“Metal Memories” by Saanvi Gutta

A whisper blew through the bare trees as a foggy, lonely mist settled around the forest. Small creaks and hollow moans echoed across the empty playground as the breeze drifted by. A summer taste lingered in the sky, contrasting the cold sweat the mist left behind.

Whirrrrr. A small robot rolled into view, clean and white. Little lime and cyan lights flashed on its body as it traveled around the rusted, brittle metal playground equipment.

“Rover!” called a young voice. A girl came running after the robot, wild black hair rustling in the wind. A blush crept over her ears, cheeks, and nose, bringing out her pale complexion.

The girl stopped short, glancing around the clearing. Her eyes widened.

“Rover! Avoid the metal!” She pulled her shirt up to her nose to prevent inhalation. Cautiously, she approached the slide.

Remnants of red paint hung from the rusted metal, clinging for dear life. The metal was all bent, and though the metal must have been smooth before, it was all rough now.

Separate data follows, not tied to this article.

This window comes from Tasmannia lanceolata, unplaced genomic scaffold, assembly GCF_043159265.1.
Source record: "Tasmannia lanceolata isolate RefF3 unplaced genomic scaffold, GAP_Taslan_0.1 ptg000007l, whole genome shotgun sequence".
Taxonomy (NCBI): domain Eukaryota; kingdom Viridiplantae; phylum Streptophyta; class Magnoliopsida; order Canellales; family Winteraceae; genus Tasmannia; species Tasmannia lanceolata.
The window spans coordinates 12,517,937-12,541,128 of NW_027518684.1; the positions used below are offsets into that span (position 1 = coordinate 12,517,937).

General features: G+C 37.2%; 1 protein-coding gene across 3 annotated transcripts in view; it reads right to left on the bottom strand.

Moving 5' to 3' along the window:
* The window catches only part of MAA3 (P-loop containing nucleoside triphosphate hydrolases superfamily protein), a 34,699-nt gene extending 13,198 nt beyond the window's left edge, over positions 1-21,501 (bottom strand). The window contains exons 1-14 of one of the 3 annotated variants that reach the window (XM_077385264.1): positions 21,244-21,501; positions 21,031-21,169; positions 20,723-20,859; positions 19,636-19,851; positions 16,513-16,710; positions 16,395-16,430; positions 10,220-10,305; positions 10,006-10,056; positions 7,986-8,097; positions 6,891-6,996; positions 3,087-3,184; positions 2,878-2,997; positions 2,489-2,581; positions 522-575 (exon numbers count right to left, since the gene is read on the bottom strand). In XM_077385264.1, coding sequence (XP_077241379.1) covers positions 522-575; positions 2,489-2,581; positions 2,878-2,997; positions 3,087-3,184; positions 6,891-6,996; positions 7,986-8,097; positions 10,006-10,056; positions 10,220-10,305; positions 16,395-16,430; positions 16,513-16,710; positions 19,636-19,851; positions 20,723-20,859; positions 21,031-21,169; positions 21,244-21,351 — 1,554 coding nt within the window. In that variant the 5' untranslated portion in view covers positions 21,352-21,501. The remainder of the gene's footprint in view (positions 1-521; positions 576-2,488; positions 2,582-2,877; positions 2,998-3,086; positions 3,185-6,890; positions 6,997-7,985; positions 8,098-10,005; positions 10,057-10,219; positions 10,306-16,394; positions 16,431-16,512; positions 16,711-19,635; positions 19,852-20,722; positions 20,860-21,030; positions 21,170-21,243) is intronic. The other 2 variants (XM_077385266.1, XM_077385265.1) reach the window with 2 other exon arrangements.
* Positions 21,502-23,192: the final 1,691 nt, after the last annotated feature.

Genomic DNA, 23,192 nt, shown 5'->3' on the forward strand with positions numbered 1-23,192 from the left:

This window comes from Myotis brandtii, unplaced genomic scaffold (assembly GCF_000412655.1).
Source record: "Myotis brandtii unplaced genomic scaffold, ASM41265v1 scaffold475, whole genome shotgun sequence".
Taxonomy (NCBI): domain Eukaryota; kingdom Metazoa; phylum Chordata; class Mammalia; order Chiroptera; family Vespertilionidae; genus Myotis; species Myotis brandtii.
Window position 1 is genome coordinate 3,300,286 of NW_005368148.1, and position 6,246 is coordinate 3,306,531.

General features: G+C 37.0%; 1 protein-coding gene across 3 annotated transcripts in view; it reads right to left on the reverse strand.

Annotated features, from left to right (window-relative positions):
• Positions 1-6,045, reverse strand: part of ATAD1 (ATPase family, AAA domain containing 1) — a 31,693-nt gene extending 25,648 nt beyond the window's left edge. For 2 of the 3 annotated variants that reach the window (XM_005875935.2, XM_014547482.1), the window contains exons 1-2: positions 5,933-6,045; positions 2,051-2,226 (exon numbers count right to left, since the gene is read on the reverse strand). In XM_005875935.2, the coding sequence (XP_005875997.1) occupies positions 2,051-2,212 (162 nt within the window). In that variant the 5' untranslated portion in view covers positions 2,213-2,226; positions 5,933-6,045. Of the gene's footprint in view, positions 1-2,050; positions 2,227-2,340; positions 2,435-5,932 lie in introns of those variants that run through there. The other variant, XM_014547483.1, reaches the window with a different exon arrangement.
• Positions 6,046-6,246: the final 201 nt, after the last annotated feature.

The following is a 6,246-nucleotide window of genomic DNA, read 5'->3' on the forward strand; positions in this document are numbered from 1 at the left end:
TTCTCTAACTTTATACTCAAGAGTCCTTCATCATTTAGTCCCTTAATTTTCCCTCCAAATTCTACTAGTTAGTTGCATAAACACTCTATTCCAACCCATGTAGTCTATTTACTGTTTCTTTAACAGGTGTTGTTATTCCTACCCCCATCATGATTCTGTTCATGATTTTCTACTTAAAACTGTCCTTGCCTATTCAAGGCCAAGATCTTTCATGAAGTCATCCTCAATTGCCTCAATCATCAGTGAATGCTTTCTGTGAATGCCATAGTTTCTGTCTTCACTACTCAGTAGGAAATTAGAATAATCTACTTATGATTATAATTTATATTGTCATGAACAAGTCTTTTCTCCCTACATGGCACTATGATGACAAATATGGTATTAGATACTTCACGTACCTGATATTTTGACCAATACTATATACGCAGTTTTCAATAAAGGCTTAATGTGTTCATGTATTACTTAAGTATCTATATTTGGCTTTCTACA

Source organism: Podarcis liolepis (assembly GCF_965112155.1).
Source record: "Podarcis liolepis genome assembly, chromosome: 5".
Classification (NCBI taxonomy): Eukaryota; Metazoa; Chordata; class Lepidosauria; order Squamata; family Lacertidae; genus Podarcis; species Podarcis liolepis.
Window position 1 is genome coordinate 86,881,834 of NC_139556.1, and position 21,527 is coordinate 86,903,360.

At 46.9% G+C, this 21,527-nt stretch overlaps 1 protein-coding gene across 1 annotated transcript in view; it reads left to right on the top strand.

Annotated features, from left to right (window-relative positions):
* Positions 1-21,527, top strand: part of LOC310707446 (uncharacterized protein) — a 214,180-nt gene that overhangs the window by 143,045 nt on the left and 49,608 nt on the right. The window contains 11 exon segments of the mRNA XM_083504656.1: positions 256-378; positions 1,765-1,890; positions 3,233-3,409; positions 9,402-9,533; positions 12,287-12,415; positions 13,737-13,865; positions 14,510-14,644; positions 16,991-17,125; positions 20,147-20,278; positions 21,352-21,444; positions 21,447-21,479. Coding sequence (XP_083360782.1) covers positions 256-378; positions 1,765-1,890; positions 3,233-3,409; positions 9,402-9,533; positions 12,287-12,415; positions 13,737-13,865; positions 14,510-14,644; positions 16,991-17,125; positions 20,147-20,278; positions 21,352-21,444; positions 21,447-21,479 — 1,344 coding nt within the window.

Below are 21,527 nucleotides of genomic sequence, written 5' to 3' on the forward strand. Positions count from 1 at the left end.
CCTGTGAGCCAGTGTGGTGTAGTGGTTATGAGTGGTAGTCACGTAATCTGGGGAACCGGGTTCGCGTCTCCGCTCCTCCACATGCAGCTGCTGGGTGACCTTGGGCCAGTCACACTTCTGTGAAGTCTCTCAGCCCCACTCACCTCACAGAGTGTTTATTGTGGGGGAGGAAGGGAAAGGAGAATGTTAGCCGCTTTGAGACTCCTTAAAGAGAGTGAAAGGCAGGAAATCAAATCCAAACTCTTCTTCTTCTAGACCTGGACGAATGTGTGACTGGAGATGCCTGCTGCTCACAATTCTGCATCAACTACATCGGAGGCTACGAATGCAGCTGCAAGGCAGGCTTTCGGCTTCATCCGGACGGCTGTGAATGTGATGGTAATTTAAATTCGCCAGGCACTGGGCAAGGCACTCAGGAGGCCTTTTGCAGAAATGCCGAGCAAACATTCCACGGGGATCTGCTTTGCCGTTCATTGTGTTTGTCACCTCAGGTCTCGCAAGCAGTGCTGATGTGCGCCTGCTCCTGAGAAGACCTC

“Detecting uranium,” said the robot. “117 years.”

The girl shook her head in dismay. How would she search in this contaminated place?

Closing her eyes, she envisioned a little boy sliding down the polished red slide, squealing with laughter. A little girl, straining from the effort, would be hanging from the sturdy blue bars. And a little babbling baby with a cute pink dress, pushed by her tired but happy mother, would be on the creaky swing. A few kids by the colorful swinging horses mimicking neighs and shouting cowboy phrases as they rocked back and forth, and there’d be some older kids digging in the dirt, getting it all over their fingers and pants.

All these people would be spending time in this playground. But they can’t anymore. Sighing, she turned back around, pulling her shirt back down.

“Rover! Let’s go! It’s not here.” With that, the girl began walking to where she came from, with the little robot following closely at her heels.

One thought on ““Metal Memories” by Saanvi Gutta

  1. It’s good, but lacks a certain flow. It sounds like you were forcing yourself to describe the scenery and the robot. It doesn’t flow naturally.

    Otherwise, it is an amazing piece, and makes me want to learn more about the place the characters live in. Awesome job!

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